Arkansas Advocates for Children and Families released today a new report
, supported by the video above, to make the case that the state hasn't gone far enough to insure equal school facilities.
"Warm, safe and dry" — the goal in the early days of implementing the Lakeview school ruling on sufficient and equal education — is no longer enough, the organization says.
Students in richer school districts tend to have better learning facilities — TV studios, performing arts centers and health career rooms with college-quality computer equipment. (You should see the football stadiums, too.) Poor districts in impoverished areas have no-frills facilties. The districts sometimes vary within the same county.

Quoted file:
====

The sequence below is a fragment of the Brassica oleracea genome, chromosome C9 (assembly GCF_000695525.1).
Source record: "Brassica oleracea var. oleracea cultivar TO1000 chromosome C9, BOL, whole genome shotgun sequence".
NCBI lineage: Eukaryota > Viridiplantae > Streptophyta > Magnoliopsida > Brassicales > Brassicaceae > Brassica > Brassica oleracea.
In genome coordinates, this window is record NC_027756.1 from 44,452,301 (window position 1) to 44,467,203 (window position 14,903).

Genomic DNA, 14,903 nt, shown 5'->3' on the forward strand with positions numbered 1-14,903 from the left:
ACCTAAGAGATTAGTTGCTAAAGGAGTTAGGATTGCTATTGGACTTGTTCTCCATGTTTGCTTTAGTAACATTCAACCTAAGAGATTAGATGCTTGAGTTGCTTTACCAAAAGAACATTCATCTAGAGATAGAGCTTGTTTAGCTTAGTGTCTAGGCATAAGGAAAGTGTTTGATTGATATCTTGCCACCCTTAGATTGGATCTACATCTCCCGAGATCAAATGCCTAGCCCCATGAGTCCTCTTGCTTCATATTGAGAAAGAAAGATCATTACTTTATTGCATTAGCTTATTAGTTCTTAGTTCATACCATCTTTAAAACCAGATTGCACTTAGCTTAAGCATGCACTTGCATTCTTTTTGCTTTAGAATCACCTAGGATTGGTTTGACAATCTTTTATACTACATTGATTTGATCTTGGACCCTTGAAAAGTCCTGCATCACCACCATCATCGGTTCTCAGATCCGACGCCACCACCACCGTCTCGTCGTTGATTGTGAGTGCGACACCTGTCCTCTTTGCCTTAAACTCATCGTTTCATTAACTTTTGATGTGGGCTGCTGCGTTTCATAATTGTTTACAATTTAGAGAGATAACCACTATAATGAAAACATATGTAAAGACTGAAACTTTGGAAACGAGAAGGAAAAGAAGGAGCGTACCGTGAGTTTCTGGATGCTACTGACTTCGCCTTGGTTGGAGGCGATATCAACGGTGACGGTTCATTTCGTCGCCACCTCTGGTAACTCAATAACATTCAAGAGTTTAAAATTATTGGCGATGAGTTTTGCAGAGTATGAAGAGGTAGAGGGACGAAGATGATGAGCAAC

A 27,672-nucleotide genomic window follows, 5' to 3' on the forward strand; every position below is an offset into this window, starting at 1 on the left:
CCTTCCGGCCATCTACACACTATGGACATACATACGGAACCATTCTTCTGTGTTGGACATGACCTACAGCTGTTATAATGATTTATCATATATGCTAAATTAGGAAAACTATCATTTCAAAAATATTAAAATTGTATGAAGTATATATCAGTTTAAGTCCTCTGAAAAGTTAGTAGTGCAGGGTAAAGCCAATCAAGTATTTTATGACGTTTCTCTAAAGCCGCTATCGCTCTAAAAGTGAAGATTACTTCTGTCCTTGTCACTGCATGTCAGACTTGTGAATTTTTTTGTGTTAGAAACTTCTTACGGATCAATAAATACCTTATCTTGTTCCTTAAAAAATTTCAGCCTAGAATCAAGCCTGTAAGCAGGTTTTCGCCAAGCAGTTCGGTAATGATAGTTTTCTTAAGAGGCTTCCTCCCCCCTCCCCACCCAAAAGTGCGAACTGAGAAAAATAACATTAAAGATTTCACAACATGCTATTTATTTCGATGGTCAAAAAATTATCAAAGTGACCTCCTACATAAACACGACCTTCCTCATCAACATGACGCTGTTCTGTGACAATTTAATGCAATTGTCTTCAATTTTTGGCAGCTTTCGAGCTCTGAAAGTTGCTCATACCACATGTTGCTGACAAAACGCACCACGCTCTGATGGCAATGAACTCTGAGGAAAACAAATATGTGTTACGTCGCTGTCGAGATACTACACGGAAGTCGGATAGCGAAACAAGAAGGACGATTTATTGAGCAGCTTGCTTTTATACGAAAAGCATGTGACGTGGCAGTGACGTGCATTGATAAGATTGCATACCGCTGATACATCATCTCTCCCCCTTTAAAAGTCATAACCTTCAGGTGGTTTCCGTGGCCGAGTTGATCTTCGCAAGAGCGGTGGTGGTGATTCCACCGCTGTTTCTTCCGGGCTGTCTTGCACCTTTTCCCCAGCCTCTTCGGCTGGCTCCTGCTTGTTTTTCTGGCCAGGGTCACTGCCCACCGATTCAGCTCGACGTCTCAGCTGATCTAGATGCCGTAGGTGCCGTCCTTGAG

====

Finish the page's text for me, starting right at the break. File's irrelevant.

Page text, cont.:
Arkansas Advocates, in "Why School Facilities Matter," argues that inferior facilities contribute to diminished education, a double whammy for students who start with the burden of being poor.
The report calls for greater state spending on facilities. Said Richard Hutchinson
, co-chair of the Arkansas Opportunity to Learn Campaign
“The standard of warm, safe, and dry is far too low to set the bar for determining adequacy,” Hutchinson says. “The state needs to assess and redevelop minimum facilities needs for today’s students in the age of technology. All students deserve equitable opportunities to learn—opportunities to enter college or a career on a level playing field with their peers.”
The video was done by Bailey Perkins
, a grad student at the University of Oklahoma, who worked for the Advocates last summer.